More than 780,000 votes were cast by Sunday, the final day of an unofficial referendum on democratic reforms in Hong Kong, part of a civil campaign that has been branded illegal by local and mainland Chinese authorities. Hong Kong, a freewheeling, capitalist hub of more than 7 million people, returned to Chinese rule in 1997 with wide-ranging autonomy under a “one country, two systems” formula, along with an undated promise of universal suffrage. While Beijing says Hong Kong can go ahead with a vote in 2017 for the city’s top leader, Hong Kong’s mini-constitution, the Basic Law, specifies that only a nominating committee can pick leadership candidates. Democracy activists want the nomination process to be open to everyone, in line with international standards, and have threatened to lock down the Central area of Hong Kong, home to some of Asia’s biggest companies and banks, if the city fails to adopt a strong democratic method for electing its next leader.

Norway: Internet voting experiment fails | ZDNet

The Norwegian Ministry of Local Government and Modernisation has put an end to a pilot project allowing voting on the internet. The main reasons cited are a lack of increase in turnout amid concern that the program could damage confidence in the electoral process. A study performed by the Ministry of the test programs run in their 2011 and 2013 elections shows many conflicting results but, at bottom, the benefits were too slight and the problems too great. Only a summary of the Ministry’s study is available in English. The full study is in Norwegian (PDF). One interesting result was evidence that a small number of voters, 0.75% of all voters, voted twice in 2013. They voted once online and once by conventional paper ballot at a polling station. At the same time, convinced that it is necessary in order to increase disappointing voter participation rates, officials in the US and UK still are pushing for internet voting. As I explained several weeks ago, in the US voting over the internet is creeping in from the bottom up with no real thought being put into the process.

Editorials: Turkey’s Last Chance? | Michael Rubin/Commentary Magazine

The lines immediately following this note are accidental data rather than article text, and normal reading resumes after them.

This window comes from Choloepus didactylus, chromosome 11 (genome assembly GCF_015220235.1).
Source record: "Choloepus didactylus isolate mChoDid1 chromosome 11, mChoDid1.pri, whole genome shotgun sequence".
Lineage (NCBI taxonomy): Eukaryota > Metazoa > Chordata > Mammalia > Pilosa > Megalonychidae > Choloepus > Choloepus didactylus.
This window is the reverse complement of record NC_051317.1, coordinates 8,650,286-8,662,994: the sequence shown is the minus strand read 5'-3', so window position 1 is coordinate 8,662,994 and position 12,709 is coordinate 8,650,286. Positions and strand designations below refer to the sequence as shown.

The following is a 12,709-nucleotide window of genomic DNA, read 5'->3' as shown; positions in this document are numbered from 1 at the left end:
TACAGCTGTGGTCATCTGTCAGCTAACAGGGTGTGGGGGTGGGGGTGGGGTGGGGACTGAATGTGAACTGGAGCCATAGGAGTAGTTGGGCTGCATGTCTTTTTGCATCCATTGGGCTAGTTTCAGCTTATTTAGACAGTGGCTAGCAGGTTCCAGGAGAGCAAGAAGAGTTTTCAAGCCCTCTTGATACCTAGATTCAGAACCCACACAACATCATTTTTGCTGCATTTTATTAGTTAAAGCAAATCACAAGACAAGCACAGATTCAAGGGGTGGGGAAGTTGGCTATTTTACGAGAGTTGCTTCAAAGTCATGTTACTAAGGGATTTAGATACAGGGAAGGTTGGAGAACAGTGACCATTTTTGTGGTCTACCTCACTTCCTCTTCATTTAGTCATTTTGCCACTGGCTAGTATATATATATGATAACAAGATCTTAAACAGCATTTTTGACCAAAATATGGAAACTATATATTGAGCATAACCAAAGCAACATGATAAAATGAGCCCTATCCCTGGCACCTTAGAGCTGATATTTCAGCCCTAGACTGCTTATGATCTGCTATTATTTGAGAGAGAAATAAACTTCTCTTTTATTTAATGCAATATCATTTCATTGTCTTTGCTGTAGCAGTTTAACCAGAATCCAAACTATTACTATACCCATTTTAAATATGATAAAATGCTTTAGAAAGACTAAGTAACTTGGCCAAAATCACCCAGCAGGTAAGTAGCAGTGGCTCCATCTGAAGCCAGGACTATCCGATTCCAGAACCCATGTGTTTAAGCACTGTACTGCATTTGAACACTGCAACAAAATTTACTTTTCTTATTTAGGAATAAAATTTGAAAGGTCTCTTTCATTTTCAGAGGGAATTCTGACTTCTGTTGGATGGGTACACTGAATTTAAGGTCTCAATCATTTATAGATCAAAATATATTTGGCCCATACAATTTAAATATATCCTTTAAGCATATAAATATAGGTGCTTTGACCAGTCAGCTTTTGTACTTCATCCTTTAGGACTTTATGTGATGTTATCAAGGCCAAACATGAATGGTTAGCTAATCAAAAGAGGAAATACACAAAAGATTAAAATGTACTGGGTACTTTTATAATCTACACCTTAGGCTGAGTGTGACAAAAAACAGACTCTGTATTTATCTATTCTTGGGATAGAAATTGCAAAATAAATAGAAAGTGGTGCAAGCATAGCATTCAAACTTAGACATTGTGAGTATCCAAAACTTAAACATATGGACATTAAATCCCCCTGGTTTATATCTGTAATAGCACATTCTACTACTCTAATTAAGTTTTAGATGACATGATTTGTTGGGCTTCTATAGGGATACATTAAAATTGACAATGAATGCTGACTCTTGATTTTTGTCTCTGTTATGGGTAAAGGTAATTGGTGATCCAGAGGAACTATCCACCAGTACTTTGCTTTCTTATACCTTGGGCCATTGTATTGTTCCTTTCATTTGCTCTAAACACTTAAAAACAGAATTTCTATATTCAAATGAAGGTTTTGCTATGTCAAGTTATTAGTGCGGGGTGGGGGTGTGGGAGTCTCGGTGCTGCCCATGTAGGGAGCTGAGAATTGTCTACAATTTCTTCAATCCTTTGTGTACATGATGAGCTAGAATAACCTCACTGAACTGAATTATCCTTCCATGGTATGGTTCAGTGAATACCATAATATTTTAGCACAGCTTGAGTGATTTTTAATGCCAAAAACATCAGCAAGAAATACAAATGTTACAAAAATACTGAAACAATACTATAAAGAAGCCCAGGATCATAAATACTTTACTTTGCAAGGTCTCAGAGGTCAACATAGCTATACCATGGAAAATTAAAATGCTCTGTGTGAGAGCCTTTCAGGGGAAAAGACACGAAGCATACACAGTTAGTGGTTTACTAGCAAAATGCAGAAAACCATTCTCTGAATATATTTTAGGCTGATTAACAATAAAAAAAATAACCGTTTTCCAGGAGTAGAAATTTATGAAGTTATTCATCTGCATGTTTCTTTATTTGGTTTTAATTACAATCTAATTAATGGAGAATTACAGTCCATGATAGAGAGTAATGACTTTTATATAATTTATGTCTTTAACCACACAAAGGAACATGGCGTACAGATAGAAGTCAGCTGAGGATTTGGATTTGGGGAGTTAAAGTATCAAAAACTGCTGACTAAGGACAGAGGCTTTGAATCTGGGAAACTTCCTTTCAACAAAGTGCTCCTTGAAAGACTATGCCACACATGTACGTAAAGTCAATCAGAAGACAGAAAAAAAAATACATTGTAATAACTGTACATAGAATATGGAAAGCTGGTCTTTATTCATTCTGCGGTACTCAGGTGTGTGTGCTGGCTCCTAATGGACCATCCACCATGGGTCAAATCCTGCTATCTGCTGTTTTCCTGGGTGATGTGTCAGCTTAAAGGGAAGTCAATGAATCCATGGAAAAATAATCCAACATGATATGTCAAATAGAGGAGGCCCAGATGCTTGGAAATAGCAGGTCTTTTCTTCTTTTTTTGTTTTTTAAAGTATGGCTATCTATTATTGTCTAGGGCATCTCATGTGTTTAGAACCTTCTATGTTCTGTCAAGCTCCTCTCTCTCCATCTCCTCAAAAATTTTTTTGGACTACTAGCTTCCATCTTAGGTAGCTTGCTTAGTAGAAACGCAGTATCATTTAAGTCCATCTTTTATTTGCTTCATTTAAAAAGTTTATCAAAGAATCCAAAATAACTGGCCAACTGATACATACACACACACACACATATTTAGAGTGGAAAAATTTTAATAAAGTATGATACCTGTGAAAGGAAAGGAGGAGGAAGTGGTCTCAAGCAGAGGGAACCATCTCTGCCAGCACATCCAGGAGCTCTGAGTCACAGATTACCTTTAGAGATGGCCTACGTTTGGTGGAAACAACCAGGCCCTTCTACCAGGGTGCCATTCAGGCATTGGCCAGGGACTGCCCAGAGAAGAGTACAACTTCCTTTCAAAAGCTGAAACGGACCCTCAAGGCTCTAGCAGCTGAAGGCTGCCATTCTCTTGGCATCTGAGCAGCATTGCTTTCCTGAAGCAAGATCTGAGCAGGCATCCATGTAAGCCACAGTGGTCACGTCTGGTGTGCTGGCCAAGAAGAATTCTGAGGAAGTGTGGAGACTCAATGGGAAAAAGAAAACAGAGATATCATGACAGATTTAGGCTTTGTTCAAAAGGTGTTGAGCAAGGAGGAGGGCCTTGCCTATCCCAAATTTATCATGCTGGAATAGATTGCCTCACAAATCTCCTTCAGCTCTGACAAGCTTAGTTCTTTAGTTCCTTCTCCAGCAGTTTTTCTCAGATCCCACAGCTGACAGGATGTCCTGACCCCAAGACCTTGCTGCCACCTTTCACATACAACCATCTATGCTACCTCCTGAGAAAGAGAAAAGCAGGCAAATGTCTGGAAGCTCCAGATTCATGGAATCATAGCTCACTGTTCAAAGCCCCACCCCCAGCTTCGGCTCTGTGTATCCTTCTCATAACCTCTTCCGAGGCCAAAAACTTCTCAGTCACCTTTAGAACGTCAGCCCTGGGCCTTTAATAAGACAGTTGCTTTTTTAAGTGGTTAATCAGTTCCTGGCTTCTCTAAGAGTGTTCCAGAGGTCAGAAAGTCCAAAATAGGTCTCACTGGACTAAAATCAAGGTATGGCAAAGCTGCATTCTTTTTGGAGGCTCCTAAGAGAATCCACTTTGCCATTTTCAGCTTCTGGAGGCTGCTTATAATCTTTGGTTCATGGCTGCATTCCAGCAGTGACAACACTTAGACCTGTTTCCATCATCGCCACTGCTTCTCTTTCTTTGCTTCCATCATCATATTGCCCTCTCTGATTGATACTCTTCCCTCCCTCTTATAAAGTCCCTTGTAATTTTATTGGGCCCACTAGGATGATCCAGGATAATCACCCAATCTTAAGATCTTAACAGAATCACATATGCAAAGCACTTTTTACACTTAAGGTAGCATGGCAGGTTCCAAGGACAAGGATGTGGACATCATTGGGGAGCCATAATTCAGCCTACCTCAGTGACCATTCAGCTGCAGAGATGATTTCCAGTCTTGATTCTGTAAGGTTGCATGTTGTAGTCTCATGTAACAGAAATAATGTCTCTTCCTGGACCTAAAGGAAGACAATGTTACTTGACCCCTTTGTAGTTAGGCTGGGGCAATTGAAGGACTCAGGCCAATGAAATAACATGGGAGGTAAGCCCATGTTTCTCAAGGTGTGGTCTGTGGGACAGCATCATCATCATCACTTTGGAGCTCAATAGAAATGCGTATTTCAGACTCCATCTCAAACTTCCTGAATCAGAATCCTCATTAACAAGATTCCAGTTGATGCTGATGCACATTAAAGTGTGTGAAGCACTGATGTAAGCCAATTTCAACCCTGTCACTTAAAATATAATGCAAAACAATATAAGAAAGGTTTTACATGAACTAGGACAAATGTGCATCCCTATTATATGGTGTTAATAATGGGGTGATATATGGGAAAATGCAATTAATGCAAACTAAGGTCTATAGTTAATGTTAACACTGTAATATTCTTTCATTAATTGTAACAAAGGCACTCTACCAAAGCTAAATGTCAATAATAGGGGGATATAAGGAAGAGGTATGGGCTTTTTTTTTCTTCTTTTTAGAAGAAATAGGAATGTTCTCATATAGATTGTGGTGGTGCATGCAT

Turks will go to the polls on August 10 to elect a new president, the first time that office will be filled by direct election. This weekend, incumbent Abdullah Gül, a Justice and Development Party (AKP) acolyte, has announced he will step down and the AKP will determine its nominee on July 1. The party’s nominee will likely be Recep Tayyip Erdoğan, Turkey’s Islamist, corrupt, and increasingly authoritarian prime minister. Rather than roll over and accept Turkey’s slide into autocracy or kleptocracy without a fight, the center-left Republican Peoples Party (CHP) and Nationalist Movement Party (MHP) have nominated a joint candidate, Ekmeleddin İhsanoğlu, the former head of the Organization of Islamic Cooperation (OIC).

Indonesia: Knife’s edge: Indonesia’s presidential race tightens as election day approaches | The Economist

In late June the two candidates in Indonesia’s presidential race both held rallies in Jakarta, the capital. Supporters of Joko Widodo, known to all as Jokowi (pictured right), walked and cycled through the central business district. From a stage set up at a roundabout, Jokowi thanked his supporters in a brief, rather flat speech. Prabowo Subianto held his rally at Bung Karno stadium, which seats more than 80,000. Trumpeters and drummers heralded his arrival in a white convertible. He was flanked by his running mate, Hatta Rajasa, and by leaders of the parties in his coalition—all wearing identical white shirts. The rally did not quite reach the theatrical heights of an event back in March, where he arrived by helicopter and pranced astride a bay charger. But he delivered a fiery speech, and was carried off on the shoulders of cheering supporters. Vulgar showmanship, no doubt. But Mr Prabowo has run a devastating campaign against Jokowi, clawing his way back in opinion polls from a 39-point deficit. The election, which will be held on July 9th, is too close to call. On June 30th Jokowi was polling at 46% of the votes and Mr Prabowo at 42.6%.